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How to Construct a Batting Order

Baseball, MLB article at Knup Sports

During the winter doldrums I dream about watching baseball. St Louis Cardinals style, of course. So then I decided to put together what I feel would be the line-up card for opening day. How to construct a batting order popped into my head. What would I like to see at every spot in the order? I went back in Cardinals History and looked at some of the more successful teams and how they were put together. Here goes with the CardinalsGM lineup card.

Lead-off batters should be quicker than snot, be able to take a walk and be a slash hitter. This translates into a good on base percentage for the #1 hitter. I won’t be able to distinguish for all the batting spots but I believe in the modern era of baseball Lou Brock was the Cardinal that did this best. Looking at our currently available players for this I don’t see any real good lead-off hitters. It appears to me that Ryan Theriot is a better selection here than Skip Schumaker due to Theriot’s ability to steal bases more consistently.

Who bats after the lead-off might be a part that is most overlooked in my opinion. Now we need a player that can bunt the runner over, conduct a successful hit and run play and take a few pitches in the count to get the lead-off a chance to steal a base or two. Ted Sizemore complimented Lou Brock as well an any I can remember. Here is where our new right fielder will pay dividends. Lance Berkman has a reputation as a good eye that takes tons of walks coupled with a very good on-base-percentage.

Batting in the 3 hole is a player that has some power and can particularly be an extra base machine. Plenty of doubles would be preferred in this spot. A RBI spot needs an automatic RBI guy. I am not looking for just shear power in this spot. The Cardinals have plenty of them in their illustrious history. I would prefer to see Matt Holliday bat in this spot but Albert Pujols will be entrenched here as long as LaRussa is the manager. Remember, Tony has won a few more games than I have.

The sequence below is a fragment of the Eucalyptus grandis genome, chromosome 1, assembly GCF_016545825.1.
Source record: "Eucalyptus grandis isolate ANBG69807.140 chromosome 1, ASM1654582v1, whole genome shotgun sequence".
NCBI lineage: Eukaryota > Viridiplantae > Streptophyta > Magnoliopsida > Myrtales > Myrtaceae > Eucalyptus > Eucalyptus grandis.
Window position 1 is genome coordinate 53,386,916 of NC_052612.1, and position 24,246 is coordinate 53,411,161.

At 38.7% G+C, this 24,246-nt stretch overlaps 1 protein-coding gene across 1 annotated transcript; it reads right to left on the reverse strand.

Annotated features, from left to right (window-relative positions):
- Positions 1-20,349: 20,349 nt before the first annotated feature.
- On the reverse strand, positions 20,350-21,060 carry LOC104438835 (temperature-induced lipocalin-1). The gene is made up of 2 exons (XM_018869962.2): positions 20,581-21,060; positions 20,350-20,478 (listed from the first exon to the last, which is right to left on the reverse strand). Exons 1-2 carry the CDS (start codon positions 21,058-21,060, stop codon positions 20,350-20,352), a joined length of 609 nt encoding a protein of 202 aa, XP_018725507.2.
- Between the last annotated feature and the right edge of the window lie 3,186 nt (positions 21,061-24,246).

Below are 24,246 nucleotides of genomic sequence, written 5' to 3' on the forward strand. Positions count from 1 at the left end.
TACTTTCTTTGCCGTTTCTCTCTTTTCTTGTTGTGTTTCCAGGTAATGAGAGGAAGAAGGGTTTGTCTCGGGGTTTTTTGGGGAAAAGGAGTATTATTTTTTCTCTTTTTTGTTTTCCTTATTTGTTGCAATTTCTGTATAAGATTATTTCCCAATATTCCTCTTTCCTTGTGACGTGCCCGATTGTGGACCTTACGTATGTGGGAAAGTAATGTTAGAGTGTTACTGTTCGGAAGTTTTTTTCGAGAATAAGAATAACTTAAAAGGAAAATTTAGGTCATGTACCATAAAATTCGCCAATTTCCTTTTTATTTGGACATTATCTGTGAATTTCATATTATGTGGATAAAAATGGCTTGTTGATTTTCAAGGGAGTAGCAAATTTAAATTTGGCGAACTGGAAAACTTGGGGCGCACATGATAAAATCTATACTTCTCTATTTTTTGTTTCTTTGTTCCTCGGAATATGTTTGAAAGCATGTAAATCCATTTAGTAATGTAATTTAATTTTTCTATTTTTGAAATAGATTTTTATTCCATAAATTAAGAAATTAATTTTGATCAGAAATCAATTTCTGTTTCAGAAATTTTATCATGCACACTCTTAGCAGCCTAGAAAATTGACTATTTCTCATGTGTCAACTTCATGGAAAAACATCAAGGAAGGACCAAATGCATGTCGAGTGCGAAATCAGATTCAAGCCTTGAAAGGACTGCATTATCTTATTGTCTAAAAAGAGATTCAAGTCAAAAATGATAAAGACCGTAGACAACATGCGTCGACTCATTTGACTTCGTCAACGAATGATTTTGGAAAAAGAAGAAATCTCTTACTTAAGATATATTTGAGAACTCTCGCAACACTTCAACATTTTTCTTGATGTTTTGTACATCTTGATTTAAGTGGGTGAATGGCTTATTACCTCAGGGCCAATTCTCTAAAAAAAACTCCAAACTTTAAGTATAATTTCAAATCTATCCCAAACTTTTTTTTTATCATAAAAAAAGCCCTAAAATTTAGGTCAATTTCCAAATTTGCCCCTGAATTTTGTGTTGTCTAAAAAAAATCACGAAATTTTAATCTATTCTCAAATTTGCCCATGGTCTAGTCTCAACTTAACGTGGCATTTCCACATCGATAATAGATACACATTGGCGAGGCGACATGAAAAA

The clean-up hitter. Everyone’s bread and butter guy. Pure raw power is what I want in this spot of the order. He can be a gap hitter, too. I want someone here that cleans the bases. What he should also possess the the ability to hit a sacrifice fly to plate the runner for a run. I am putting Pujols in this spot but we will see Holliday bat 4th most of the time.

What do I see as a 5th place hitter? After all, I just cleared the bases with my clean-up guy. I want similar attributes as the 3rd hitter but I would like to see a bit more speed here to begin the process over of getting on base. Possibly more of the gap type hitter than power would prevail here. This means I put Colby Rasmus as the 5th spot hitter. 15-25 homers and 10-20 stolen bases is what I hope to get.

We go back to contact hitter at the sixth spot but with a touch of power. Somebody than can hit the ball hard and move runners along. Some managers like their second best home run hitters here but I don’t buy into that. Here I place David Freese to bat sixth if he is ready at the start of the season.

This is not a nice thing to say but the 7th place hitter is just a line-up filler. What every you have left on the field you put them here and hope for some success. Yadi Molina gets this duty in my line-up.

I give the 8th place hitter a bit more of a role in the order. This player must have some patience to take a walk or the ability to get hit by a pitch. Something to try to get on ahead of the pitcher to get him out of the way in the line-up. Skip Schumaker bats 8th for me in this batting order.

9th place hitter is the pitcher, not at the 8th spot.

So let’s recap on how to construct a batting order.










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